The untold story of Cawthorne’s long forgotten tragedy…
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by DAVID HINCHLIFFE
No-one gave a second’s thought to the victims of a mining disaster near the small Yorkshire village of Cawthorne in 1821, even though two of them were children just eight years of age. Former MP David Hinchliffe’s exploration of his family history inadvertently led to the discovery of his collier ancestors’ involvement in the barely recorded and long-forgotten pit tragedy, which occurred amidst the turbulence of the Industrial Revolution. The exploration of these intertwined strands – and a passionate interest in local history – has allowed Hinchliffe to reveal the full details of a melancholy event that devastated the families of the ten who were killed but caused barely a ripple further afield. Using contemporary reports to help piece the jigsaw together, plus historical context and detailed genealogical research into the backgrounds of those involved, Descent into Silence offers fascinating insight into the lives of working class families across the period, when children as young as five were forced to work underground in order to supplement household incomes. The author’s research also illustrates how the split between the businessmen who operated the local pits and landowners like the Spencer-Stanhopes of Cawthorne’s Cannon Hall led to an apparent disregard for the safety and wellbeing of the workforce. The inhumanity of the age is underlined by how the local ‘Overseers of the Poor’ endeavoured to eject two of the victims’ families from the area after the disaster, when they fell on hard times. And, most tellingly of all, how the lauded death of Sir Walter Spencer-Stanhope is recorded in the parish register directly opposite that of the young and – until now – unheralded John Hinchliffe.
A Brontë Story
By Juliet Heslewood
An old man is asked to remember the Brontës. Wasn’t he taught by the famous sisters in school? John looks back and recalls how, as a young boy, he liked to spy on the family from his secret post, high in Haworth’s church tower, opposite their home.
His own village is one mile away, across the moors. He lives with his shoemaker father and his sisters who work in the local woolen mills. Things change here when Mr. Nicholls, the Haworth curate, builds a small church for its Anglican residents.
John gets to know him. When he does well at school, John is given extra lessons by Mr. Nicholls. The two become close – not only through their work, but because John learns that his master is deeply in love with Charlotte Brontë. John is surprised to learn that she, and her sisters, have become famous writers. For him they are familiar individuals.
He encourages Mr. Nicholls to pursue Charlotte, especially when she loses her siblings and now lives alone with her father. But Mr. Brontë is against Mr. Nicholls, despite his good work in the parish. When it seems he must leave – perhaps to go to the other side of the world – John is alarmed. Yet he has learned much about affection. Over the years he too has become fond of a girl in his village.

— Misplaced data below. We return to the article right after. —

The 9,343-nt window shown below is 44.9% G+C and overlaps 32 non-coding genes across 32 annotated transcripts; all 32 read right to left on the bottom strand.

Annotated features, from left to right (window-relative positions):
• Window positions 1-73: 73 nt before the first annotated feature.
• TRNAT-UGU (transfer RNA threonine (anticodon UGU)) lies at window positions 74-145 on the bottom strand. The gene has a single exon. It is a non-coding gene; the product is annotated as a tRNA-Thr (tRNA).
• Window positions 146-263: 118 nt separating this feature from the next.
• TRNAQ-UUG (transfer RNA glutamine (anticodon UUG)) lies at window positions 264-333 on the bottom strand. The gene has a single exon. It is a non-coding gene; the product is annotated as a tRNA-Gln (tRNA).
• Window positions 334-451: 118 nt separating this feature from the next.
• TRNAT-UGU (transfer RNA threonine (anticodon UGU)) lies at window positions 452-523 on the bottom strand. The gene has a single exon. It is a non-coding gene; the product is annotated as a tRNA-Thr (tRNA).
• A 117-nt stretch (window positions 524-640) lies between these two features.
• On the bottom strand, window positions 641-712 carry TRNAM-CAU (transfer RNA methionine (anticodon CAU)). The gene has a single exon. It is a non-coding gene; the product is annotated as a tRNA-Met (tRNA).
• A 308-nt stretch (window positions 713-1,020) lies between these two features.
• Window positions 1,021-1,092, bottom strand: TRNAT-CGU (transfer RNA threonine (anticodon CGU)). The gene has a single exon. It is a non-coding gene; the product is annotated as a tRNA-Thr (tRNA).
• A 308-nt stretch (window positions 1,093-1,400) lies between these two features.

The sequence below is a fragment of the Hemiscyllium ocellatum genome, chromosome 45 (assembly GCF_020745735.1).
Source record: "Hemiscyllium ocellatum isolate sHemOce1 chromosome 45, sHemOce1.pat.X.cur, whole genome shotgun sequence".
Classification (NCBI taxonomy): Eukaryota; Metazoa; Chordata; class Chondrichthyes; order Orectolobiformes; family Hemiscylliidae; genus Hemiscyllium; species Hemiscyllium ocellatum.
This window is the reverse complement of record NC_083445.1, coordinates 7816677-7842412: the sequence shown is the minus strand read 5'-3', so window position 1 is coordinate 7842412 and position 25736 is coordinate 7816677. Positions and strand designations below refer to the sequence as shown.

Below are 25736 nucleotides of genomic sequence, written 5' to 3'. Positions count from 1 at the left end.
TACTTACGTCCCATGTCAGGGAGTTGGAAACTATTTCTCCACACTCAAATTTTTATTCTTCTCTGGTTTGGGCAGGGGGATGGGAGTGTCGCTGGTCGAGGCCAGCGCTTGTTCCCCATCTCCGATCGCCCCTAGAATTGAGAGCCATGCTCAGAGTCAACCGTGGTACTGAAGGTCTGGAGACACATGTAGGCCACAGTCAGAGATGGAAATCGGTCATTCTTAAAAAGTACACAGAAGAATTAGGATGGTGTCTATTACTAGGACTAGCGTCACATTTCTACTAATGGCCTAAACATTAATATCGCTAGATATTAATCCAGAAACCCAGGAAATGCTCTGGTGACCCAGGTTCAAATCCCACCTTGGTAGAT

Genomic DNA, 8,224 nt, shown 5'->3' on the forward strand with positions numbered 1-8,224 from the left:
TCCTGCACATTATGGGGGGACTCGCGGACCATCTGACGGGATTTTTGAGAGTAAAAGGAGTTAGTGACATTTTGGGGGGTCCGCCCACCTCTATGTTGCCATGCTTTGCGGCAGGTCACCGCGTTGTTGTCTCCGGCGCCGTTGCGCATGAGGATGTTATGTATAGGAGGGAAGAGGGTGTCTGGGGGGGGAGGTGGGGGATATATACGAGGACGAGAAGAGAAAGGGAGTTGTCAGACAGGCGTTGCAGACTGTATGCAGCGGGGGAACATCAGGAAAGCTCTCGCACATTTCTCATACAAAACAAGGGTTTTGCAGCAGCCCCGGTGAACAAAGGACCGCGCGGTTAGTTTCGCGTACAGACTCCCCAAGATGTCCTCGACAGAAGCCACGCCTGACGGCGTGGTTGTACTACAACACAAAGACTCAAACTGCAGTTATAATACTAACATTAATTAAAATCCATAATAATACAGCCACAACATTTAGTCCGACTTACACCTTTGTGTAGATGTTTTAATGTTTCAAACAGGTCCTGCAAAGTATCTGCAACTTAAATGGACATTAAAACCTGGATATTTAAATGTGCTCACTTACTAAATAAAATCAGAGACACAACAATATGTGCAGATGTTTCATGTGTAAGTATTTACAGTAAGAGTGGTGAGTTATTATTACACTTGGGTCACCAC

The story is based on known events in the lives of the Brontës and the role John played in witnessing Mr. Nicholls’s anguish, as well as his final success.
Memoirs from a ’70s Yorkshire classroom
by Kath Padgett
Kath Padgett arrived as a naïve, newly-qualified graduate teacher of modern languages just as the pop band Dawn were topping the charts with ‘Knock Three Times,’ Spangles were the sweets of choice and orange mini skirts with shoes from Freeman, Hardy & Willis all the rage.
‘In those first two years, I laughed and cried, encountered wonderful and inspirational people, many of whom turned out to be lifelong friends and, in addition to learning how to teach, was taught how to learn. I learned about strength of character, tough love and the things that really mattered in life.’
This is the story of those early teaching years. The characters and black humour, the rawness, deprivations and an instilling of hope as much as education.
As much a social history of the time – including original letters received from parents – she deals with playground tragedy, first foreign trips and staff room politics, emerging on a career path that saw her ultimately spend 46 years as a teacher.
These recollections of inner-city secondary school life in early 1970s Yorkshire are
as poignant and entertaining as they are nostalgic.
“My story is in no way all sweetness and light, cute and slushy. It’s earthy, gritty and heartbreaking, yet at the same time rewarding, challenging, life-changing and vital…”
A Guide to Yorkshire’s Limestone Wonderland
By Stephen C. Oldfield
The Yorkshire Dales are dominated by majestic mountain Ingleborough and its neighbours Penyghent and Whernside. Familiar to charity fund-raisers as the ‘Three Peaks’ of marathon walks, their inner secrets remain largely unknown.
In A Three Peaks Up and Under Stephen C. Oldfield explores every corner of this enigmatic landscape in riveting detail. No stone is left unturned – revealing the awe-inspiring shafts of great potholes, the legendary caves and waterfalls, as well as archaeological treasures that inspired explorers of years gone by.
After outlining the origins of these karst masterpieces, life-long walker and caver Oldfield examines Britain’s finest limestone area with fresh eyes. He uncovers hundreds of highlights from the Boggart of Hurtle Pot to the bone crunching giant of Yordas Cave, from the vastness of Gaping Gill to the rib-bending confines of the Cheese Press.
Laced with humour and personal touches that are bound to have even serious cave explorers chuckling into their beers, its chapters take the reader up onto the peaks and plateaus, and then down into the easiest ‘wild’ caves of the area – resulting in a new level of intimacy with this great landscape. A Three Peaks Up and Under will sow the seeds for many years of adventure in this magical area.